Nitrogen uptake between fungi and orchids
Orchids are an example of an experimentally tractable plant that is highly dependent on its relationship with its mycorrhizal fungal partners for nutrient supply. In this recent study, researchers for the first time identified some genetic determinants potentially involved in nitrogen uptake and transfer in orchid mycorrhizas.
This study provides a model system amenable to experimental manipulation, for plant-fungi nutrient exchanges on a symbiotic level and offers insights into how host plants benefit from the mutualistic relationships formed with soil fungi which can expand their habitat range. Understanding these vital relationships may shed light on microbial symbioses applicable to growing bioenergy feedstock plants.
Orchids, like the majority of terrestrial plants, form symbiotic relationships between their plant roots and soil fungi, known as mycorrhizal association. However, unlike other terrestrial plants, orchids rely on their mycorrhizal fungal partners for nutrient supply during the feed germination and development stages. Following this stage, most orchid species develop leaves and are capable of self-nourishment whereas some species continue to rely on their fungal partners for an organic carbon supply. In this study, published in the January 2017 issue of New Phytologist, a team led by University of Turin researchers investigated the orchid mycorrhizal fungus Tulasnella calospora as both a free-living mycelium and in symbiosis with the photosynthetic orchid long-lipped serapias, or Serapias vomeracea. For the first time, researchers looked at the fungal genes that may have been involved in both the uptake and transfer of nitrogen to the host plant. RNA sequencing for the project was performed at the U.S. Department of Energy Joint Genome Institute (DOE JGI), a DOE Office of Science User Facility, as part of the 2013 Community Science Program portfolio.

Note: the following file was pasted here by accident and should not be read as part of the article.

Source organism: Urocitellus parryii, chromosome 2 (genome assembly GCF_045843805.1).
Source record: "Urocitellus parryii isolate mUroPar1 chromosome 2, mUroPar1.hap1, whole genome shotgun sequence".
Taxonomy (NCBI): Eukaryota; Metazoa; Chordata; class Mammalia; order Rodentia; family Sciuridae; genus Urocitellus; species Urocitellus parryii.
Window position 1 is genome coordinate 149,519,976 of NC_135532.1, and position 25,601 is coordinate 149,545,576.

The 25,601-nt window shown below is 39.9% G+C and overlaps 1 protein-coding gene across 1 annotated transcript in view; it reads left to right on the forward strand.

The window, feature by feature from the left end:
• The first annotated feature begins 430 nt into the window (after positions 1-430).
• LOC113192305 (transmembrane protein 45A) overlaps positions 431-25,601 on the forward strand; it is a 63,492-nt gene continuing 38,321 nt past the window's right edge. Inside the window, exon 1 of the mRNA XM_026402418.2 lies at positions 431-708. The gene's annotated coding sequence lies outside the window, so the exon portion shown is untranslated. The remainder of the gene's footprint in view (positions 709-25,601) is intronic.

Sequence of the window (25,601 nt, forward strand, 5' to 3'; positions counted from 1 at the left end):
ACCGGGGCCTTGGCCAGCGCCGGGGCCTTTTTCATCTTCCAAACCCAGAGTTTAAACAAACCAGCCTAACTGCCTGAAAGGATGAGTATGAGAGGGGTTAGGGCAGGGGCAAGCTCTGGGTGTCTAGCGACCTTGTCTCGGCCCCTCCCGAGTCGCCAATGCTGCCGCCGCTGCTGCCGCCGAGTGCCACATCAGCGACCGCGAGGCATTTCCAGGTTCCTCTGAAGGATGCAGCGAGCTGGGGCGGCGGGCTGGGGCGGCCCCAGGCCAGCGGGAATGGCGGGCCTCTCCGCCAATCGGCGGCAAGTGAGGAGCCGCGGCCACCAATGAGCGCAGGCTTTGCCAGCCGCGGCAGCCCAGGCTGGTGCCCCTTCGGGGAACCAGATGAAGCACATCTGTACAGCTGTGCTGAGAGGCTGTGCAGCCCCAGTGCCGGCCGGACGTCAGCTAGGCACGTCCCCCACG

The team also used the DOE JGI fungal genome database MycoCosm to identify fungal genes coding for proteins that were involved in nitrogen uptake and transfer. They found that the Tulasnella calospora genome has two genes coding for ammonium transporters and several genes coding for amino acid transporters, proteins that play roles in the nitrogen nutrient pathway. Overall, the orchid mycorrhizal fungi's use of nitrogen may broaden the habitat ranges of orchids, allowing them to grow in a variety of soil types. Of more general interest to the DOE, this study provides important insights for this process, and furthers understanding of plant-microbial symbioses that are vital for plant health and may inform understanding of microbial symbioses relevant to bioenergy feedstock plants.